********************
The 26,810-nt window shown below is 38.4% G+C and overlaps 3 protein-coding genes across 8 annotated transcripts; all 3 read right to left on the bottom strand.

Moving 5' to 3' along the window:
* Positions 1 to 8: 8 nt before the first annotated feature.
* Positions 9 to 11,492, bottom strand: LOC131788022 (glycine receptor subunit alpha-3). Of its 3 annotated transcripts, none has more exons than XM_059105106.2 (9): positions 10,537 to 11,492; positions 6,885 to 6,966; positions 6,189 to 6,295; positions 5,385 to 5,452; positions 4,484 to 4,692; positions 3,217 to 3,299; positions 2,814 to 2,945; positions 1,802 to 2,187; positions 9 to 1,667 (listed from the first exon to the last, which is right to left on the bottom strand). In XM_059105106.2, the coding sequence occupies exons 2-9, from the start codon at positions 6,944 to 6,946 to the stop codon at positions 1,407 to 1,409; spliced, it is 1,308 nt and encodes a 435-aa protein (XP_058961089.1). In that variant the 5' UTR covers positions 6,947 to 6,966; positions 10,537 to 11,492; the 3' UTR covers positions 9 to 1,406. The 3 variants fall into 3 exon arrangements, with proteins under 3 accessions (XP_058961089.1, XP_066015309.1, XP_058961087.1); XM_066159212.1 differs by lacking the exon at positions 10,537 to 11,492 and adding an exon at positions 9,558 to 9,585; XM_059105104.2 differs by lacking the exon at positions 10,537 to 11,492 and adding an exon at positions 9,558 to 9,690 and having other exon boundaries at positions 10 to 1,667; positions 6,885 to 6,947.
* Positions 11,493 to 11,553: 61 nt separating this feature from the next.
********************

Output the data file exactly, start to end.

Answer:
The 26,810-nt window shown below is 38.4% G+C and overlaps 3 protein-coding genes across 8 annotated transcripts; all 3 read right to left on the bottom strand.

Moving 5' to 3' along the window:
* Positions 1 to 8: 8 nt before the first annotated feature.
* Positions 9 to 11,492, bottom strand: LOC131788022 (glycine receptor subunit alpha-3). Of its 3 annotated transcripts, none has more exons than XM_059105106.2 (9): positions 10,537 to 11,492; positions 6,885 to 6,966; positions 6,189 to 6,295; positions 5,385 to 5,452; positions 4,484 to 4,692; positions 3,217 to 3,299; positions 2,814 to 2,945; positions 1,802 to 2,187; positions 9 to 1,667 (listed from the first exon to the last, which is right to left on the bottom strand). In XM_059105106.2, the coding sequence occupies exons 2-9, from the start codon at positions 6,944 to 6,946 to the stop codon at positions 1,407 to 1,409; spliced, it is 1,308 nt and encodes a 435-aa protein (XP_058961089.1). In that variant the 5' UTR covers positions 6,947 to 6,966; positions 10,537 to 11,492; the 3' UTR covers positions 9 to 1,406. The 3 variants fall into 3 exon arrangements, with proteins under 3 accessions (XP_058961089.1, XP_066015309.1, XP_058961087.1); XM_066159212.1 differs by lacking the exon at positions 10,537 to 11,492 and adding an exon at positions 9,558 to 9,585; XM_059105104.2 differs by lacking the exon at positions 10,537 to 11,492 and adding an exon at positions 9,558 to 9,690 and having other exon boundaries at positions 10 to 1,667; positions 6,885 to 6,947.
* Positions 11,493 to 11,553: 61 nt separating this feature from the next.